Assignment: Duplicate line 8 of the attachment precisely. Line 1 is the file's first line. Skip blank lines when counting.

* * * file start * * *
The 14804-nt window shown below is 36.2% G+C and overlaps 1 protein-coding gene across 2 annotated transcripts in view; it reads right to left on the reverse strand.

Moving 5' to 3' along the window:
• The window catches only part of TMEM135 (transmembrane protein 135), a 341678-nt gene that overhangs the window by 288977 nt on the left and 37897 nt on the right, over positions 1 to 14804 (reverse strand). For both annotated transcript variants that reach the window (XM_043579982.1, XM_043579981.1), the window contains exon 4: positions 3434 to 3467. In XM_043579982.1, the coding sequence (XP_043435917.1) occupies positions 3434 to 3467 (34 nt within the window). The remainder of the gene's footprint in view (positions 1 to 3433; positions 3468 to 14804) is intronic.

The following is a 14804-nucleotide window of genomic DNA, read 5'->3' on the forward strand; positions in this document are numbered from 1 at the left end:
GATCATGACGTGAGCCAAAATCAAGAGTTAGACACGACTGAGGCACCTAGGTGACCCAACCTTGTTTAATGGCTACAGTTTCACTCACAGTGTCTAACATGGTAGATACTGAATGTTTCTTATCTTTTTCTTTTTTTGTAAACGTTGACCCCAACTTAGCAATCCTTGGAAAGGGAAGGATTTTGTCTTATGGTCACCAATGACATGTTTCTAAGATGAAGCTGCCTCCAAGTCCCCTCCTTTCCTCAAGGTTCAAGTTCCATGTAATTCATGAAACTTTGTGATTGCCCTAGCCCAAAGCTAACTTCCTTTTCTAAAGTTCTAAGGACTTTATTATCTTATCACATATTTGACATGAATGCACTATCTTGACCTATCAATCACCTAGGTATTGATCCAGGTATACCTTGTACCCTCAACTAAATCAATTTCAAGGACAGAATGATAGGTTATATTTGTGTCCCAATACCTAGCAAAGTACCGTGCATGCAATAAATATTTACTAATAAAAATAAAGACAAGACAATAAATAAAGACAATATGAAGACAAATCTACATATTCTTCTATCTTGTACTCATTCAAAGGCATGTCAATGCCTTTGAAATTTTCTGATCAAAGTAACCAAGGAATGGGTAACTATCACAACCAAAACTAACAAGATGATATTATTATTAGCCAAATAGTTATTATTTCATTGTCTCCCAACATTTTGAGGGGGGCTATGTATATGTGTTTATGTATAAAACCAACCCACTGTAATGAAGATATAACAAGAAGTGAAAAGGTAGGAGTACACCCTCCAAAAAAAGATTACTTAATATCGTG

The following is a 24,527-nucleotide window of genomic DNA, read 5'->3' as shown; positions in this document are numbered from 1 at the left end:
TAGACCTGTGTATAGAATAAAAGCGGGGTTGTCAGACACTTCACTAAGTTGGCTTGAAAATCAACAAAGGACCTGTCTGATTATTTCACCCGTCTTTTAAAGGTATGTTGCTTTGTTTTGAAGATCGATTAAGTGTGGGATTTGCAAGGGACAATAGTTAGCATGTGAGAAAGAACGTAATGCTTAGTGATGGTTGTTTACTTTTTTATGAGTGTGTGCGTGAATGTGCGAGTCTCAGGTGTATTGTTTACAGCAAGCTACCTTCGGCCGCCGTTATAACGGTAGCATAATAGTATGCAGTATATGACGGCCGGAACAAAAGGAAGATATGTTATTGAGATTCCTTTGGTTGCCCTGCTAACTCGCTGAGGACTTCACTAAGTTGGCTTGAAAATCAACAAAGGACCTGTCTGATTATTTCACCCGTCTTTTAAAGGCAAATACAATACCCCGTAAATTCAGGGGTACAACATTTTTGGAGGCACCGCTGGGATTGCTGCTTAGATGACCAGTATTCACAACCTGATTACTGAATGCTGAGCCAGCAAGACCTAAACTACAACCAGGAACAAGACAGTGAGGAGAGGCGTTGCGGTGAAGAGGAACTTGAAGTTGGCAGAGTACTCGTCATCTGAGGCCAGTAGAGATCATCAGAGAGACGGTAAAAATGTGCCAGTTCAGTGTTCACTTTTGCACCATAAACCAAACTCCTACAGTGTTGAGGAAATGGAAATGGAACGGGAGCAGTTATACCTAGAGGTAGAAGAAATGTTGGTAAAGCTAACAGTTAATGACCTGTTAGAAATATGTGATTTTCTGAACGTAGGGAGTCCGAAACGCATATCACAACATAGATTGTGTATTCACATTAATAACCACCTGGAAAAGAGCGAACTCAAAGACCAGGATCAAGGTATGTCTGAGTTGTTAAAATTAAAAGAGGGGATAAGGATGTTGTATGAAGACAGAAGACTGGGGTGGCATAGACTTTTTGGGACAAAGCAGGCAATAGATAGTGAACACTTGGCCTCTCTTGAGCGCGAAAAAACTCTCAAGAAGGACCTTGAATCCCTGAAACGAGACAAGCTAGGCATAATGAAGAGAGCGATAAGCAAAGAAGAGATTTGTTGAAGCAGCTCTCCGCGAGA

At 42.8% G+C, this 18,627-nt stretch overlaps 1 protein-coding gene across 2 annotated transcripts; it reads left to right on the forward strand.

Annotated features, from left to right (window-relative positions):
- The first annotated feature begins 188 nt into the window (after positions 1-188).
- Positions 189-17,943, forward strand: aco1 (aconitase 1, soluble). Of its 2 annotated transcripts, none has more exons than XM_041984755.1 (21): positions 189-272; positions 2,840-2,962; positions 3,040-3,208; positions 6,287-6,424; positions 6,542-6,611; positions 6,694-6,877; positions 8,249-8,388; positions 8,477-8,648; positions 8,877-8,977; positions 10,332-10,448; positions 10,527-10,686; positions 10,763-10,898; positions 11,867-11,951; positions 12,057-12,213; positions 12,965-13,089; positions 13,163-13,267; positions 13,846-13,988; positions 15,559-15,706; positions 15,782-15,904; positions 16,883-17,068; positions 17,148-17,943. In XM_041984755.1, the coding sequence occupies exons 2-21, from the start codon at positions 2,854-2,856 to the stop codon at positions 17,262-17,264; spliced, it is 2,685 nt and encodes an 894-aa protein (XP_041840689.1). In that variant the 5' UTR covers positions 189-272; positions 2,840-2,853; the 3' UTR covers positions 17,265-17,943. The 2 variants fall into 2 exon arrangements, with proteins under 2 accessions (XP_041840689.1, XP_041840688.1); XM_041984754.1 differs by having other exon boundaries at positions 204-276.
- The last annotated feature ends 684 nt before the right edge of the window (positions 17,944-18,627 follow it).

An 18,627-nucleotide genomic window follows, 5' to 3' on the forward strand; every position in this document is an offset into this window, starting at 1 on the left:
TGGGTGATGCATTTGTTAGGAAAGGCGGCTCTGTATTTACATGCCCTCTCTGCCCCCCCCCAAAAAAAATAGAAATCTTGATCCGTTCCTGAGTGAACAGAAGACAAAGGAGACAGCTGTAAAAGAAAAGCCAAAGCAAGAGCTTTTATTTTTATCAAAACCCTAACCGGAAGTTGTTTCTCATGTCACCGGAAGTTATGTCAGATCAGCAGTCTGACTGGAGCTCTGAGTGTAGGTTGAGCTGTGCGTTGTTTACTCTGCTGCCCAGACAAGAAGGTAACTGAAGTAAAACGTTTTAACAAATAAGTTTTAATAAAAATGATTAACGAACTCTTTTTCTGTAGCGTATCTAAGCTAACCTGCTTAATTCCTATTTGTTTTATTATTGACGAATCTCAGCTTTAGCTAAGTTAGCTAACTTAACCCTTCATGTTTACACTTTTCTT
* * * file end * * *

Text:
At 42.8% G+C, this 18,627-nt stretch overlaps 1 protein-coding gene across 2 annotated transcripts; it reads left to right on the forward strand.